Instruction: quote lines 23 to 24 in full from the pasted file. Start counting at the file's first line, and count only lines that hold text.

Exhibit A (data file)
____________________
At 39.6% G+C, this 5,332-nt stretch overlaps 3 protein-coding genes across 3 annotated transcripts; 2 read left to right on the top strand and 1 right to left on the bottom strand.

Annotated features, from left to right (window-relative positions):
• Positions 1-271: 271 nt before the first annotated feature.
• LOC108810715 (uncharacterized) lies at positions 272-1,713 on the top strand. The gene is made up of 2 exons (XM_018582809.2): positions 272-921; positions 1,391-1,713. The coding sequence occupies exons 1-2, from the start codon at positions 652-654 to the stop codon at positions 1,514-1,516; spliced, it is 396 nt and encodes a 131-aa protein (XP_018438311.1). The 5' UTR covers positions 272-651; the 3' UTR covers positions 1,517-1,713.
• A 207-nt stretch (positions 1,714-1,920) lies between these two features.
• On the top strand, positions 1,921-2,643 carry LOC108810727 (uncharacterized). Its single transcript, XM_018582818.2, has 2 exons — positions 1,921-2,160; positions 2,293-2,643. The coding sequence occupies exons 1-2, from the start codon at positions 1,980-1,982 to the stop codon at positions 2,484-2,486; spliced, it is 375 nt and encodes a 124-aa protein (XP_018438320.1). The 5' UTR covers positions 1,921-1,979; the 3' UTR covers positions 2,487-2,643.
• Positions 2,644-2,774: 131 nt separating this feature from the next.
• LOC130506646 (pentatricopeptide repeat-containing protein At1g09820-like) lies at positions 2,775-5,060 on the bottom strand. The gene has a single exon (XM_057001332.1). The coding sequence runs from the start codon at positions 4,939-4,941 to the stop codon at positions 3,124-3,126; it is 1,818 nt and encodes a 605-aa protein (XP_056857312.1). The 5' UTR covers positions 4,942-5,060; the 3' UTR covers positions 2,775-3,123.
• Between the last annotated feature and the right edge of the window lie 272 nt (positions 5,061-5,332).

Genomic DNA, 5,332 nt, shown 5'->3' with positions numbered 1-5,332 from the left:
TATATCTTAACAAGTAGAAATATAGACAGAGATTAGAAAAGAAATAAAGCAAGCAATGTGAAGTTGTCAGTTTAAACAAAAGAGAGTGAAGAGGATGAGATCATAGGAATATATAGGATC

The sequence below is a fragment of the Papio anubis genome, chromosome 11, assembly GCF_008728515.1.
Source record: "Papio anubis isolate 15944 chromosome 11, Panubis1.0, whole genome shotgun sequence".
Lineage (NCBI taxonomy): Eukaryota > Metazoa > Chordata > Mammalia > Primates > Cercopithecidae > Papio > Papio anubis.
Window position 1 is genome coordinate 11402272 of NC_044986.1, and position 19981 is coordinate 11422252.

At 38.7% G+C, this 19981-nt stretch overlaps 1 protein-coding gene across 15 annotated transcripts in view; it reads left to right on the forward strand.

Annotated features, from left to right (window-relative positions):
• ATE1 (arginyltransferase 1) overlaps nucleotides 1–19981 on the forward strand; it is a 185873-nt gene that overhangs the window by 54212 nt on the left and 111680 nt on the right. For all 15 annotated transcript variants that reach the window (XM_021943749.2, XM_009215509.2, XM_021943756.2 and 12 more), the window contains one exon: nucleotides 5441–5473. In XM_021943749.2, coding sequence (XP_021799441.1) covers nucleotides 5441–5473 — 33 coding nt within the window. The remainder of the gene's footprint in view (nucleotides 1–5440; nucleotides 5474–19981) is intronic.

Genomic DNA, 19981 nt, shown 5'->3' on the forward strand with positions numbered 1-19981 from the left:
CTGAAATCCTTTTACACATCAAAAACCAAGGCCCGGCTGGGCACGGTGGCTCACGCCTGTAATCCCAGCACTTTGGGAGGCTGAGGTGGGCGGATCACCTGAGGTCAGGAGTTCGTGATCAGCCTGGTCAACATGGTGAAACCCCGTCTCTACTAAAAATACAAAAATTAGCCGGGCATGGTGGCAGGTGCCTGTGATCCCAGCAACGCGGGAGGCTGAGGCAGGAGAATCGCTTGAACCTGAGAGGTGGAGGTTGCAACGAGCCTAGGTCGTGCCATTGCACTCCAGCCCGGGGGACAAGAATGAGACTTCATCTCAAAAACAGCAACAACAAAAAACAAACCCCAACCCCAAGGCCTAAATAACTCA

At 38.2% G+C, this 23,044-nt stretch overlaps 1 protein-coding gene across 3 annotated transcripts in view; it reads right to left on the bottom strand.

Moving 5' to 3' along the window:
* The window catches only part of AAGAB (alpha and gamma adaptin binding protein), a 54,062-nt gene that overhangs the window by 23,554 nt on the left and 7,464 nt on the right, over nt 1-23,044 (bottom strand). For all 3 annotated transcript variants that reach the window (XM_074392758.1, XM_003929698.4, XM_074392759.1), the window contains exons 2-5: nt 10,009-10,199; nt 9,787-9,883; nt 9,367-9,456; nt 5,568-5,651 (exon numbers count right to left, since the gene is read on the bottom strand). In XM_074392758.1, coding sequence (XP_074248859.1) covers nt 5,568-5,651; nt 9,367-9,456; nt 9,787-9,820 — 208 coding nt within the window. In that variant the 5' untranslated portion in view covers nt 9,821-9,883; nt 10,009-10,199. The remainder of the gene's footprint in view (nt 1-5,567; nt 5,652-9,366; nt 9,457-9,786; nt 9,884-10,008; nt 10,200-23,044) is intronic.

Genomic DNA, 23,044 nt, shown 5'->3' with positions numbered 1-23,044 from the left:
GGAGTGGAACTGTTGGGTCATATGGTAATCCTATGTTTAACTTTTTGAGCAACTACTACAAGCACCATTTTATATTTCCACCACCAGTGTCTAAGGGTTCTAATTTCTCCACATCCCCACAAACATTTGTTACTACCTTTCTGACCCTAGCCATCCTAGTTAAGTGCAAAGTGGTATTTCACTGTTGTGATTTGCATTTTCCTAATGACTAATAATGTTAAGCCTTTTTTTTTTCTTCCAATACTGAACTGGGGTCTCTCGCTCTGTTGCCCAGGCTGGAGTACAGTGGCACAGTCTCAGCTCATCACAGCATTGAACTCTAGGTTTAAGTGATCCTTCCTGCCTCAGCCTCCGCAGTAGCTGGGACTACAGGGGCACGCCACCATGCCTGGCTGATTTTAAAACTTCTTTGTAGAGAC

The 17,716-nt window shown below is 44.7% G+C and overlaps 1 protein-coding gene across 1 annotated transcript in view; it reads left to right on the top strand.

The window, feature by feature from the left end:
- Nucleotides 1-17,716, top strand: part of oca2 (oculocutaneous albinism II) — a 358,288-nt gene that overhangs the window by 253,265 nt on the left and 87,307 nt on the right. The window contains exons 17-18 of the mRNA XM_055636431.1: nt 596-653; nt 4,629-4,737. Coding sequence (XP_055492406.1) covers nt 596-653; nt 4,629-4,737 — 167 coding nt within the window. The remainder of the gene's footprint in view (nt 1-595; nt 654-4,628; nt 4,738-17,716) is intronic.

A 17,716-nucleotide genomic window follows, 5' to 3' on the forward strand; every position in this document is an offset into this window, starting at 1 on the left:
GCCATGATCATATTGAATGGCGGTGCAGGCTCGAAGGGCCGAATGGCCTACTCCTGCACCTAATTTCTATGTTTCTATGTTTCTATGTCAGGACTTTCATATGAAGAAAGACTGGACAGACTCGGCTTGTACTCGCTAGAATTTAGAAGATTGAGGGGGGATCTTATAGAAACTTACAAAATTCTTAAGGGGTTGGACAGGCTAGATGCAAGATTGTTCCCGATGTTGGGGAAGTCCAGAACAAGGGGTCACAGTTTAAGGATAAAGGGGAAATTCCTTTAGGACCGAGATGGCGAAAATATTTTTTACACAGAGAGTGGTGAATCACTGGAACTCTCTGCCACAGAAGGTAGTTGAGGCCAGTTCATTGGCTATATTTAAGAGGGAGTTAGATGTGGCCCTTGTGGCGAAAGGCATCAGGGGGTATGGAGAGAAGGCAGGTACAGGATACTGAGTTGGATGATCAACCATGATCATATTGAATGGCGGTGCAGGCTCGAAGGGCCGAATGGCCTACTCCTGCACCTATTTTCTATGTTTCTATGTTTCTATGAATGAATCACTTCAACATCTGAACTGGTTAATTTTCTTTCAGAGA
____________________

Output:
* The window catches only part of AAGAB (alpha and gamma adaptin binding protein), a 54,062-nt gene that overhangs the window by 23,554 nt on the left and 7,464 nt on the right, over nt 1-23,044 (bottom strand). For all 3 annotated transcript variants that reach the window (XM_074392758.1, XM_003929698.4, XM_074392759.1), the window contains exons 2-5: nt 10,009-10,199; nt 9,787-9,883; nt 9,367-9,456; nt 5,568-5,651 (exon numbers count right to left, since the gene is read on the bottom strand). In XM_074392758.1, coding sequence (XP_074248859.1) covers nt 5,568-5,651; nt 9,367-9,456; nt 9,787-9,820 — 208 coding nt within the window. In that variant the 5' untranslated portion in view covers nt 9,821-9,883; nt 10,009-10,199. The remainder of the gene's footprint in view (nt 1-5,567; nt 5,652-9,366; nt 9,457-9,786; nt 9,884-10,008; nt 10,200-23,044) is intronic.

Genomic DNA, 23,044 nt, shown 5'->3' with positions numbered 1-23,044 from the left: